Dear Drs. Lewis and Gail Wyatt:
My husband and I had sex after we attended his Christmas party. For the first time in years, he did not come too soon and I was able to climax. Normally, sex is routine, almost recipe sex. He has a premature ejaculation (PE), he’s done for the night and neither of us experiences an orgasm. How can I have “holiday sex’”every day? —Angela J.
We have to face the reality that at some time in their lives, at least 1 in 3 men have difficulty controlling the length of time they can enjoy sexual stimulation before ejaculating. The time from penetration of a partner to ejaculation can vary from less than three minutes to hours, depending on a man’s health, cigarette smoking, drug use (especially before sex), the prescription and nonprescription medication he takes, what he eats and drinks, and his stress level. Finally, his frequency of PE and your response when it occurs can also significantly affect his ability to retain an erection and to delay ejaculating when he tries again.
Here’s what to know and what you can do:
Talk to your partner and share the pattern of holiday sex that you have shared with us. Be sure to praise him for what you experienced and ask him why he thinks sex is better for both of you after holiday parties.
It is possible that your husband may relax at his office parties. He may be doing well at work, feels good about having you with him, and gains respect and some status from interacting socially with his work colleagues with you by his side. Whatever happens at those parties, his stress may be somewhat reduced. Being social could boost his self-esteem to the extent that he is empowered to demonstrate his prowess at home with you.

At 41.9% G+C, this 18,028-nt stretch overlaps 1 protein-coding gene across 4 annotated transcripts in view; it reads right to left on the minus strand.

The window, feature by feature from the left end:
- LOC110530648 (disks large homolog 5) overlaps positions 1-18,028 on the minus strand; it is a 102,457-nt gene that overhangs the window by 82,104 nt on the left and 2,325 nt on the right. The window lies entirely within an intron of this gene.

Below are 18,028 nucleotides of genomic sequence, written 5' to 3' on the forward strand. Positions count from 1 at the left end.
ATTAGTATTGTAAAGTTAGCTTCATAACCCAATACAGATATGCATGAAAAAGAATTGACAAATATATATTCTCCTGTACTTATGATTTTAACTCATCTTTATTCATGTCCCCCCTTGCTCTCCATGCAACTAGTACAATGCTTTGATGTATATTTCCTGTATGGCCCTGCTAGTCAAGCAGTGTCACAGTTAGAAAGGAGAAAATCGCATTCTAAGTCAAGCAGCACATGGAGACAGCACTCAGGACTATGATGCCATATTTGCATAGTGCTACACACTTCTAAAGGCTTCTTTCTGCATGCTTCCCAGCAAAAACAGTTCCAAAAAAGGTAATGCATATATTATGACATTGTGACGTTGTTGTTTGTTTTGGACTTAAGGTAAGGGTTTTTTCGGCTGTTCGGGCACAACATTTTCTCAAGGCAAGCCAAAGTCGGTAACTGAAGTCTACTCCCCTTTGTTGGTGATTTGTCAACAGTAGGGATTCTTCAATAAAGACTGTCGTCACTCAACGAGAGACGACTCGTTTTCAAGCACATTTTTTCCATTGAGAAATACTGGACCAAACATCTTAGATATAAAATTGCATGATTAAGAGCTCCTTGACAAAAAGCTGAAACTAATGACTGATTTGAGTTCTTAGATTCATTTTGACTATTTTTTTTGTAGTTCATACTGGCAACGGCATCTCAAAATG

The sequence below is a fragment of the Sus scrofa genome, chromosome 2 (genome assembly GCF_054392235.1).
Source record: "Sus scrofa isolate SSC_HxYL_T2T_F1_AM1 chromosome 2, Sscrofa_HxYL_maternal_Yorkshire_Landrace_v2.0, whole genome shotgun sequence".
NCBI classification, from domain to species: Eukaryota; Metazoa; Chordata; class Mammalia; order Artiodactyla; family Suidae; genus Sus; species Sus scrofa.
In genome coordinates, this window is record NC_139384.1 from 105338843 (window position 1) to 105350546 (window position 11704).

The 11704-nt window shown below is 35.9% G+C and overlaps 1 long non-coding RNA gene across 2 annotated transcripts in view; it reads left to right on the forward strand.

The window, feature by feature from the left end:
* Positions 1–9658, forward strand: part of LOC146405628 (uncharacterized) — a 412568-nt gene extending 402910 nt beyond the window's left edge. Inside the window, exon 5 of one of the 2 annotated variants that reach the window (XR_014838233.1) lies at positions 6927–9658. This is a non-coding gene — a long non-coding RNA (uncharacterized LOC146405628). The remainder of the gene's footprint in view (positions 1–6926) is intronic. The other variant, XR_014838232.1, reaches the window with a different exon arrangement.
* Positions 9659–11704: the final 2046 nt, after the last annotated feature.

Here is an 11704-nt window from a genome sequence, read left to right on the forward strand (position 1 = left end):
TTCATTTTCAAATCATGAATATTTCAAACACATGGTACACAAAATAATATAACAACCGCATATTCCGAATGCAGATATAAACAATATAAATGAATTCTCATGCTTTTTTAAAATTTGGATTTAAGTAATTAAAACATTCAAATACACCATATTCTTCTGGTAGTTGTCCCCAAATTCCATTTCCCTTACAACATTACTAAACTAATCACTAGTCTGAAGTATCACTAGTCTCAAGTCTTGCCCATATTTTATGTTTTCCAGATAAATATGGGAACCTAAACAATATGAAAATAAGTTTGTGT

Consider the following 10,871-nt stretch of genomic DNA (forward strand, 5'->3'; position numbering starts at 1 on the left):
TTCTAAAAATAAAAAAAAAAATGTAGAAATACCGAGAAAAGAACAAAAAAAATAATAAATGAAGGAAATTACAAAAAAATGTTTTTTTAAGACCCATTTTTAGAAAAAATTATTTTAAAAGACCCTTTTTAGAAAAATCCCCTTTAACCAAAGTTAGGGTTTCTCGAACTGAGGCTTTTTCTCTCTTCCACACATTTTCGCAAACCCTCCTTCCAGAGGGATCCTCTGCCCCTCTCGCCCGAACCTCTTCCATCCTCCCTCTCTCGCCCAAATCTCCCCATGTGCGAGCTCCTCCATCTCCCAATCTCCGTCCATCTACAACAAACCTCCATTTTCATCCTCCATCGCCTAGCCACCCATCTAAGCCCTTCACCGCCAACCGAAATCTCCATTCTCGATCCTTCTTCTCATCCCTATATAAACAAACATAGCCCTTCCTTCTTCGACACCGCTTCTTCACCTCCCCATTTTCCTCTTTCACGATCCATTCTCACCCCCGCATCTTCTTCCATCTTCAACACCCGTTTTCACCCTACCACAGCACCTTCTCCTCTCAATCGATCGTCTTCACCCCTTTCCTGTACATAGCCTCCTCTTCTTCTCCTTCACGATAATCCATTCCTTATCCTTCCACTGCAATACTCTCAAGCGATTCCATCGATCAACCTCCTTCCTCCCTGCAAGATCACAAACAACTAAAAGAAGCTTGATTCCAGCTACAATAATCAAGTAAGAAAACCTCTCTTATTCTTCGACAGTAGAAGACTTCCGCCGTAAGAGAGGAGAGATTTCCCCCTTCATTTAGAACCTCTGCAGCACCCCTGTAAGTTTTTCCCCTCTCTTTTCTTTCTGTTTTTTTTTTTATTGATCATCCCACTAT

Experiment to see if the same result can be replicated in other settings, but ones where being social and relaxing is an important part of the evening. The two of you need weekly dates, one week where you plan and pay for the activity, and the next week where he pays for and plans the date.
If PE occurs, try to be supportive and understanding. The more positive you are, the more likely that he will not continue to build up negative expectations about PE.
Go to an adult book or toy store and look for a video on the “Squeeze Technique.” This is a learned method of manually squeezing the tip of the penis when your partner withdraws from penetration and anticipates an ejaculation. Withdrawing the penis each time gives him more control of his ejaculation. Watch the video together and practice.
Make an appointment with your primary care doctor or a urologist that both of you attend. Ask if your husband’s medical history or the medications prescribed have anything to do with his history of PE. Sometimes small adjustments to medications can make a huge difference in sexual performance. If he has not had an exam in the last year, this is the time to get one.
Make some lifestyle and dietary changes. Smoking anything, drinking or using drugs can change your mood and the vital flow of blood to the areas of the brain and genitals that are needed for good erections. Avoid using any of these substances, especially before sex. Do not eat before sex—digestion will direct blood to the stomach, and you need good blood flow to the genitals.
When you visit the doctor together, discuss the possible use of Viagra, Levitra or Cialis and how they can help to minimize PE. There are medications available and being developed for premature ejaculation.
Have fun, and happy New Year!
For answers to your questions about sexual health, write to us at firstname.lastname@example.org. Be sure to include your age, gender, any medications you’re taking and the nature of your sexual problem.
Gail Wyatt, Ph.D., is a licensed clinical psychologist and sex therapist. She is also a professor at UCLA and director of the university’s Sexual Health Program. Lewis Wyatt Jr., M.D., is a board-certified obstetrician-gynecologist in private practice in Beverly Hills, Calif. He specializes in sexual health and bioidentical hormone treatment.